Gilead’s Phase II study showed 99% HCV cure rates
Posted: 26 April 2017 | | No comments yet
Gilead Sciences’ Phase II studies demonstrated HCV cure rates of 99% in children, and 100% in patients co-infected with HCV and hepatitis B virus…
Gilead Sciences’ Phase II studies demonstrated HCV cure rates of 99% in children aged 6 to 11 years, and 100% in adult patients co-infected with HCV and hepatitis B virus (HBV). The trials were evaluating ledipasvir/sofosbuvir (LDV/SOF) tablets in chronic hepatitis C virus (HCV)-infected patient populations not previously studied in dedicated clinical trials with direct-acting antiviral therapies.
Harvoni (ledipasvir 90 mg/sofosbuvir 400 mg) is indicated for use in Europe for the treatment of genotype 1, 4, 5, or 6 chronic HCV infection, and in combination with ribavirin (RBV) for HCV genotype 1, 4, 5, or 6 liver transplant recipients and patients with compensated or decompensated cirrhosis and HCV genotype 3 infected patients with compensated cirrhosis and/or prior treatment failure. Harvoni is licensed for adults aged 18 and over.
“Gilead continues to study the safety and efficacy of our medicines in HCV infected patients with unmet medical need, to help realise the potential for cure,” said Norbert Bischofberger, PhD, Executive Vice President of Research and Development and Chief Scientific Officer, Gilead Sciences.
“In these studies of younger children with Hepatitis C and HCV/HBV co-infected patients, LDV/SOF achieved high cure rates and demonstrated safety consistent with the known profile of the drug.”
Children Aged 6 to 11 Years with Chronic HCV
The estimated prevalence of HCV infection in children is up to 0.4% in Europe and the United States and up to 6% in resource-limited countries. For children 6-11 years of age weighing less than 35 kilograms, interferon plus RBV for up to 48 weeks remains the standard of care.
HBV/HCV Co-infected Patients
The global prevalence of HBV-HCV co-infection is estimated to be 1.7 – 3.9 million. Reactivation of hepatitis B virus (HBV) infection during treatment of HCV infection with direct-acting antiviral agents has been reported in the post-marketing setting. However, clinical trials to more systematically assess the safety and efficacy of direct-acting antiviral therapy in HCV/HBV co-infected patients with active HBV infection have not been conducted.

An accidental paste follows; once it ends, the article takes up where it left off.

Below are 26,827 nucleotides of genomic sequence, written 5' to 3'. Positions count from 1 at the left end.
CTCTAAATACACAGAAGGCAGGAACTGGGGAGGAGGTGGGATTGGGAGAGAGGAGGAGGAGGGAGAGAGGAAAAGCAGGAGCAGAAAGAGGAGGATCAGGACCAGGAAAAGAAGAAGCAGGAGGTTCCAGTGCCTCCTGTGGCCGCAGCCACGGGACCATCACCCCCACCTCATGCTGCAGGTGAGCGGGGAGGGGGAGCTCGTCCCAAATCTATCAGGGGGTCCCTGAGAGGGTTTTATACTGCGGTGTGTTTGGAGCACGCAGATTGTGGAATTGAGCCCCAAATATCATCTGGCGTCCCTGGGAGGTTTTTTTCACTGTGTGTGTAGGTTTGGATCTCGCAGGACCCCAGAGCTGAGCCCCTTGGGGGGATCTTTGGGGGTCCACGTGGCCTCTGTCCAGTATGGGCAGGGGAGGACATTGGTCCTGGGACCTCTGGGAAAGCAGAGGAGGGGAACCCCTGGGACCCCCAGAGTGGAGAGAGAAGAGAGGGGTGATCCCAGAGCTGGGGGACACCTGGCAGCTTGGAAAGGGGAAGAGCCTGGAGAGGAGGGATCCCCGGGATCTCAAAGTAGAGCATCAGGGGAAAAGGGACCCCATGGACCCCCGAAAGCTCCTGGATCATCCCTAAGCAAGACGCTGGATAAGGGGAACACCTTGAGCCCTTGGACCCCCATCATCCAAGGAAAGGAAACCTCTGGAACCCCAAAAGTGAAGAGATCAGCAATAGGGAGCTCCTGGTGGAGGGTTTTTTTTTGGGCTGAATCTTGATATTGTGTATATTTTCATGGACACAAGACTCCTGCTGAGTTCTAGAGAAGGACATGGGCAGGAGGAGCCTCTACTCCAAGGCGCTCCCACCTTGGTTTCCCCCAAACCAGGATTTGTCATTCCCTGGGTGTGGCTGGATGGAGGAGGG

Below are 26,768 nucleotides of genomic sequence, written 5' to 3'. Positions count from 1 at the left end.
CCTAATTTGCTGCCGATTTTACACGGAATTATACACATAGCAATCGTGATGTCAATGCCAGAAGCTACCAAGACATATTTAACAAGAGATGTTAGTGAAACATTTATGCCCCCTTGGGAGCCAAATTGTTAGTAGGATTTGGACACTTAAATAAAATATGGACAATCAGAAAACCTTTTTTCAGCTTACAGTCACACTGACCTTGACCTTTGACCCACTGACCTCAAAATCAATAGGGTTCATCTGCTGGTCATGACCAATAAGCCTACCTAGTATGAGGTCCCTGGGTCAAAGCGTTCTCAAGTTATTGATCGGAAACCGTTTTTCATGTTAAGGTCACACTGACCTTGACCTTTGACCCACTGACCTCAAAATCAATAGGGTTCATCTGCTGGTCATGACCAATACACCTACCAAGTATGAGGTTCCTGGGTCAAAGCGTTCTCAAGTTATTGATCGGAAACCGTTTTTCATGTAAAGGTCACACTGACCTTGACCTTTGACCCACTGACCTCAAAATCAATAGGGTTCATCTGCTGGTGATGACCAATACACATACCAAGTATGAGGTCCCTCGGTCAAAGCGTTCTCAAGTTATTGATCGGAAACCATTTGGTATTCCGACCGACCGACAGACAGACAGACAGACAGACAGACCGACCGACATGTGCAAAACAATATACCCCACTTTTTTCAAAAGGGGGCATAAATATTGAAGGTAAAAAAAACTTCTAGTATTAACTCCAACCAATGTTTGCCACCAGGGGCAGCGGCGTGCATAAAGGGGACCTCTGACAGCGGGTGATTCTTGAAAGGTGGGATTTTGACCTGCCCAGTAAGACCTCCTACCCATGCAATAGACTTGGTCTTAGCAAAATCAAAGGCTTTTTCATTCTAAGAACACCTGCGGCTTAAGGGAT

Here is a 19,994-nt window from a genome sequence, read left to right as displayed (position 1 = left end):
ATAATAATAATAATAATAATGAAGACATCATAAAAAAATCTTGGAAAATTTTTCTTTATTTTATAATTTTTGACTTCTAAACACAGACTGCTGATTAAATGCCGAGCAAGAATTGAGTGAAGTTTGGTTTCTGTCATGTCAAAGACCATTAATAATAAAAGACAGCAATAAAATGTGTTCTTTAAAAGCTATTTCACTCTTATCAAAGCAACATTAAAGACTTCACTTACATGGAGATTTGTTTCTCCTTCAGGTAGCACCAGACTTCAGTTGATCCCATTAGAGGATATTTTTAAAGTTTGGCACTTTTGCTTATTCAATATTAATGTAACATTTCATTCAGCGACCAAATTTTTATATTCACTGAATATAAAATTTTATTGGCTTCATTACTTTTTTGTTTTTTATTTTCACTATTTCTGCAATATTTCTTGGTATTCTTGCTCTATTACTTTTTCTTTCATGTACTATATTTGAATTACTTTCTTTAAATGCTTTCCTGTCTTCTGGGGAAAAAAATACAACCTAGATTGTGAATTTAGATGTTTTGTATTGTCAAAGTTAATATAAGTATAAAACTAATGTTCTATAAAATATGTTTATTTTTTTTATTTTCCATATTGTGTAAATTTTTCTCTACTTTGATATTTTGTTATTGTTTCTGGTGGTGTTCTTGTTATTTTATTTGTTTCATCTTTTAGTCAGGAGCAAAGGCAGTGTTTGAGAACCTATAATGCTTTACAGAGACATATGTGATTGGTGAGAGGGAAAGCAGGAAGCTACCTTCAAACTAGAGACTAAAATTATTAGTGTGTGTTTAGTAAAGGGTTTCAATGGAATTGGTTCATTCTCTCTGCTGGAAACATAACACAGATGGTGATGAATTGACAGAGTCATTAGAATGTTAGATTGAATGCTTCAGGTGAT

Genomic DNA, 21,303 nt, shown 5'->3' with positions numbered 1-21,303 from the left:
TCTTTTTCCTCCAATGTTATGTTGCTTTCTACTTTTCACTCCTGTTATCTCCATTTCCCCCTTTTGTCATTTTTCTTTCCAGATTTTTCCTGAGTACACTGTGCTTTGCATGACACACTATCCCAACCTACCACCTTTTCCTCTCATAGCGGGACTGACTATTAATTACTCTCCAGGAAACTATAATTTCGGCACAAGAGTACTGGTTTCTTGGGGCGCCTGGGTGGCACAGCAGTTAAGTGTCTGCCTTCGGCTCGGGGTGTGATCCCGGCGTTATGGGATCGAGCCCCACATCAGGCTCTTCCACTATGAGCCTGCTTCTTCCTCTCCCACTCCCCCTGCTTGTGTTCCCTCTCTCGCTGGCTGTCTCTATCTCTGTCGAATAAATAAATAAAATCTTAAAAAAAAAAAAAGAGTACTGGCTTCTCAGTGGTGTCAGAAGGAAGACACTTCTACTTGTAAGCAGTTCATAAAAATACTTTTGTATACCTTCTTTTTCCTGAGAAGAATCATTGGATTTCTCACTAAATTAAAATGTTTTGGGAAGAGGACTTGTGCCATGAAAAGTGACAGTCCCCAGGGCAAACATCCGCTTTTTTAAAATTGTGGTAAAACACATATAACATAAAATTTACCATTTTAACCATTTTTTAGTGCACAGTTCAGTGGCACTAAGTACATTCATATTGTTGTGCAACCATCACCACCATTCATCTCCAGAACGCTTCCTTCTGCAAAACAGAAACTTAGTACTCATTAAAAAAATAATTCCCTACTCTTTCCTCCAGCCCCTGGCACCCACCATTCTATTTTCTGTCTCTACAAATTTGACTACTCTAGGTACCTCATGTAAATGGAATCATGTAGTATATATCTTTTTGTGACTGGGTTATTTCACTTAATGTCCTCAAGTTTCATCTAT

This Phase 2, open-label study led by Chun-Jen Liu, Professor of Medicine at National Taiwan University in Taipei, Taiwan, evaluated 12 weeks of LDV/SOF (90mg/400mg) in 111 genotype 1 or 2 HCV-infected patients in Taiwan with active HBV co-infection (hepatitis B surface antigen positive), who were not receiving HBV treatment. All patients achieved SVR12 (100 percent, 111/111) including 68 genotype 1 HCV-infected patients, 43 genotype 2 HCV-infected patients, 17 patients with compensated cirrhosis, and 37 with prior HCV treatment failure.
Three patients had serious adverse events that were not considered to be drug-related, including optic neuritis, post-procedural bleeding and duodenal ulcer bleeding. The most common adverse events reported (≥5% of patients) were headache, upper respiratory infection, and fatigue.
Of the 111 patients enrolled, 23 (21%) experienced an increase in HBV DNA of at least 2 log10 IU/mL during or following LDV/SOF treatment. However, no patient experienced a grade 3 or 4 ALT increase or any clinical manifestations suggestive of HBV reactivation. There were 2 patients that started HBV treatment based on increases in HBV DNA and mild elevations in ALT without symptoms.
Further information about the clinical studies described above can be found here.